In those days, Yanda kept mostly to himself, seen but not heard around the Baltimore facility. It wasn’t long, though, before he made an impression on the almost mythical presence he’d admired from afar. “I remember this guy, not really big, not really that imposing,” Ogden says of Yanda. “But when he got out there, he had sound technique, and he also had this toughness about him. That, ‘I grew up on a farm, I bailed hay, and I’m just gonna out-tough you’ mentality.”

Ogden, a nine-time All-Pro and the first draft pick in Ravens franchise history, was going into the final season of his career in 2007. He recognized then what Yanda could not: The rookie had what it took to be “one of the good ones.” The pair spent only one year together, but Yanda seized on every moment he could to mine Ogden for advice. “He would always pick my brain about how I lasted so long in the league,” Ogden says.

Ten years have passed since Yanda was awed by Ogden’s gold-plated résumé, and now the 32-year-old boasts a sparkling career of his own. Over the past six years, Yanda has been to six Pro Bowls. He was named first- or second-team All-Pro five times during that stretch. He has become the NFL’s consensus best player at his position, and like past great interior offensive linemen, he’s done so largely in the dark.

Yanda is one of the sport’s great talents, yet football fans outside of Baltimore barely know his name. In an age of unceasing information, he’s a walking contradiction: a future Hall of Famer hiding in plain sight.

“I’ve played with guys in the Hall of Fame,” former Ravens center Matt Birk says. “I’ve played with guys who are going to be in the Hall of Fame. He is right at the top of my list as far as complete football players that I had the pleasure of playing with.”



When Yanda got to Baltimore in 2007, he took professional cues from established veteran standouts like Ray Lewis, Ed Reed, and Todd Heap. One such pointer was internalizing what a player had to do to earn the right to spend the offseason where he pleased, and by his fifth NFL season, Yanda finally felt comfortable doing just that.

He now spends every spring at his home near Cedar Rapids, Iowa, driving his blue 2007 Chevy Silverado with more than 130,000 miles on the odometer to nearby ponds and lakes to fish for walleye, bass, and salmon. After finishing a season, those days on the water provide his chance to exhale. “You can feel the stress just roll out of the boat,” Yanda says.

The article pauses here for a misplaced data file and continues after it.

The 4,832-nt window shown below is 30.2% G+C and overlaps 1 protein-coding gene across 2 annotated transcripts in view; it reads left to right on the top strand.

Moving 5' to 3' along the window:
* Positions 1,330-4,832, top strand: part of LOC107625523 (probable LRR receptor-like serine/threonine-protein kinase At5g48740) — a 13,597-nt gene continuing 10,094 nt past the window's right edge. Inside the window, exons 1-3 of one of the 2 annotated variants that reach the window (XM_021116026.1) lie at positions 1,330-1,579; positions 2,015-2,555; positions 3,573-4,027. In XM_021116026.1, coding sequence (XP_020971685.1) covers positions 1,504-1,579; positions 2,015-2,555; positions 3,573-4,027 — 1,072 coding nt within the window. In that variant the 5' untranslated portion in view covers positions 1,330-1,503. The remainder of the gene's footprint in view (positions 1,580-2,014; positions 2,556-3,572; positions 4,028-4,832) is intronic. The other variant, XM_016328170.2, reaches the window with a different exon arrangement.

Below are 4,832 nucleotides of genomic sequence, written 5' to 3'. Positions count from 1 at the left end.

Every aspect of Yanda’s life away from the Ravens draws him back home. He grew up in Anamosa, a small town with a population of about 5,500 that sits 50 minutes north of Iowa City. It was in the middle of “Hawkeye country,” as Yanda puts it, and most Saturdays were spent watching head coach Hayden Fry’s Iowa teams on the living room TV. Yanda dreamed of one day playing in Kinnick Stadium, but poor grades forced him to attend North Iowa Area Community College directly after high school. On the first day of NIACC practice, head coach Tyler Sisco gathered all 122 players in the school’s auditorium and asked how many wanted to play Division I-A football. Every man raised a hand. Sisco told them less than 1 percent would get there. “I was the only guy that made it,” Yanda says. “[Those odds] were hammered into my head.”

As he neared the end of his tenure at NIACC, Yanda had received a single scholarship offer, from Iowa State. “At that point, [the University of Iowa] wanted me to walk on,” Yanda says. “I thought I’d have to get my schooling paid for — because I didn’t know. I thought I was maybe gonna play ball for two more years and be done. I wasn’t even thinking about [the NFL].” Yanda figured that he would ultimately go into coaching or return to his father’s 1,000-acre farm, where the family harvests corn and beans while raising a handful of steers.

With his hopes of playing at his dream school dwindling and nothing to lose, Yanda decided to take control of his future. On Sundays during the 2004 college football season, he would hop in his truck and drive the 165 miles from NIACC’s campus in Mason City to Iowa City. While the Hawkeyes stretched and jogged Kinnick Stadium, Yanda hung around hoping to get noticed. “It was kind of like a dog on your porch that won’t go away,” Iowa head coach Kirk Ferentz says.

The ploy eventually worked. On the morning Yanda was supposed to drive to Ames to sign his national letter of intent with Iowa State, he woke up to a voicemail from Hawkeyes offensive line coach Reese Morgan. Iowa was ready to give him what he had always wanted.